Cue big fight between the mobs, with Jean and Cyclops stepping in when they realise that the muties are gonna absolutely trash the norms. An old lady mutant hypnotises them into being sleepy, then the mutants’ leader Callisto shows up and orders her minions to take them captive. When they recover, Cyclops’ powers are gone, but Jean still has her handy telepathy and so is able to send a message to Professor X. The X-Persons come running, big fight, etc. But just when they’re on the verge of victory, this happens:

xmen morelock madness int2

Oh no! Storm’s claustrophobia is kicking in again — hate that! And Wolverine’s being a bit of a jerk, too. Can the X-Men get past this latest set-back and save the day? Yes, they can. And they do. The end.

Rather than simply use frames from the cartoon, the publishers have chosen to have everything redrawn. The cartoon’s character designs have been simplified for the book, which is a little surprising: I’d have thought it’d be the other way around. The action has been toned down a lot, and the book’s somewhat washed-out colour palate makes everything look extra-tame. In most cases, toned-down colours might not matter too much, but here they lead directly to what I think is a pretty serious problem…

Storm (Ororo Monroe) is an African character (from Kenya, to be precise) and one of my favourite comic-book characters. Below is how she looks in her very first appearance in Giant-Size X-Men #1 (art by the much-missed legend Dave Cockrum):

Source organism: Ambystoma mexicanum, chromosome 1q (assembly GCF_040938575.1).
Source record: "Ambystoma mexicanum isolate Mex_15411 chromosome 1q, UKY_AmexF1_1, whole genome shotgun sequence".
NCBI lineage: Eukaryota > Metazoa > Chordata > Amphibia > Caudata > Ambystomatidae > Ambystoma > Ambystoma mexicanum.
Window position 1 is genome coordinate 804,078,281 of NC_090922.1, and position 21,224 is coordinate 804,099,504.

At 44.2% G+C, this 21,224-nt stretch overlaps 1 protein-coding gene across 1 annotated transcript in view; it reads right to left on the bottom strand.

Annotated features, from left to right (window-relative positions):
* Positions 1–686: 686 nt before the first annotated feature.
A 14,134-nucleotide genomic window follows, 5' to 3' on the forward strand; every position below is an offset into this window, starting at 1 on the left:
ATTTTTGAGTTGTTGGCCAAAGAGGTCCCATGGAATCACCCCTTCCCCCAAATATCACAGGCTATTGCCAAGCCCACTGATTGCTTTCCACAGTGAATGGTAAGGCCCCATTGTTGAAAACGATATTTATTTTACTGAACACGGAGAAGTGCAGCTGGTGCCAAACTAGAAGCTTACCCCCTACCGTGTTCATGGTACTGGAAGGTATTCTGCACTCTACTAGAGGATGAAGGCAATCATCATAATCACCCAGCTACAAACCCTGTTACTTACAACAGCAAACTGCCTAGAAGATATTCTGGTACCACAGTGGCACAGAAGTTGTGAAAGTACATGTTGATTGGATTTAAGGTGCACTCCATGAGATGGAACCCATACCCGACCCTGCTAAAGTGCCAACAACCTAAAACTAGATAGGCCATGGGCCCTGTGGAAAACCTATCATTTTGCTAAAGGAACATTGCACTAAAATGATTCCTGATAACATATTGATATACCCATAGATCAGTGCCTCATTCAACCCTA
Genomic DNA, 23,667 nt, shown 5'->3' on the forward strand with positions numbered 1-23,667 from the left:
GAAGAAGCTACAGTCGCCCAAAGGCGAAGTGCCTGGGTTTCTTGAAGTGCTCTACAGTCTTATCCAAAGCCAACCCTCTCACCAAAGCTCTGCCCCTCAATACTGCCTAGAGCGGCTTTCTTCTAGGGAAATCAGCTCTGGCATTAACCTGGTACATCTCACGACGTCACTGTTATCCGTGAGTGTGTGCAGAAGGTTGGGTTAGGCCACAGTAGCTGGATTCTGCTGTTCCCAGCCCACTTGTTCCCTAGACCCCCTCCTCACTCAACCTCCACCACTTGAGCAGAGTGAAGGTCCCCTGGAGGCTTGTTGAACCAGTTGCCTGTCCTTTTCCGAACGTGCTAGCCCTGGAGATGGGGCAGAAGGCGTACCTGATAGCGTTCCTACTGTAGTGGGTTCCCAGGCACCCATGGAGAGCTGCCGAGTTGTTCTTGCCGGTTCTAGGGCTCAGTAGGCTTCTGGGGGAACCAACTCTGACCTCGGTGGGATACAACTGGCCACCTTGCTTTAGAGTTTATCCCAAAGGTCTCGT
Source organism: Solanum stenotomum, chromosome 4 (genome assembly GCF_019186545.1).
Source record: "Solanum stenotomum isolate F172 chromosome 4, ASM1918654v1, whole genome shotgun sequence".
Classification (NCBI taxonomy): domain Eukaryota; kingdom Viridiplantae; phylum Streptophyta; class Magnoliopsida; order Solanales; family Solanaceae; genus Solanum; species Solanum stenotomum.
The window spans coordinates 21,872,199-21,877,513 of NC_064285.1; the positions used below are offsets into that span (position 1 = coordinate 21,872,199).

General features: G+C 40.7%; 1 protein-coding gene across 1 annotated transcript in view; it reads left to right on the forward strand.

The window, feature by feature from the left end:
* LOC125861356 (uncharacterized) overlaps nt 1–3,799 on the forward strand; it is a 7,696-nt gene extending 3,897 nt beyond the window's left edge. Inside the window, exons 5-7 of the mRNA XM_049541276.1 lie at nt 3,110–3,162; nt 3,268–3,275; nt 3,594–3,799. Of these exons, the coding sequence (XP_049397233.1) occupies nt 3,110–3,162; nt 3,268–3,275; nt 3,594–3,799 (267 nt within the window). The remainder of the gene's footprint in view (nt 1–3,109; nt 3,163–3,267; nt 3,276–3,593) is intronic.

storm gsxm#1

And this is how she appears in X-Men: Morlock Madness alongside her fellow mutants Professor X, Rogue and Gambit.

xmen morelock madness colours1

The art in the book gives Storm a much lighter skin-tone, almost bleaching her skin. I used Photoshop’s eye-dropper to sample the characters’ skin colours (using the “11 by 11 Average” option to get a fair sample)…

xmen morelock madness colours2

The right-most block is Storm’s skin colour from Giant-Size X-Men #1. I’m not saying that this is deliberate white-washing, but given that there are very few good comic-book role-models for non-Caucasian readers, I think the publishers should have tried a lot harder than this to accurately represent such an important and prominent character.

One small consolation is that on the cover (which looks like the work of a different artist again) Storm’s skin colour is closer what it should be.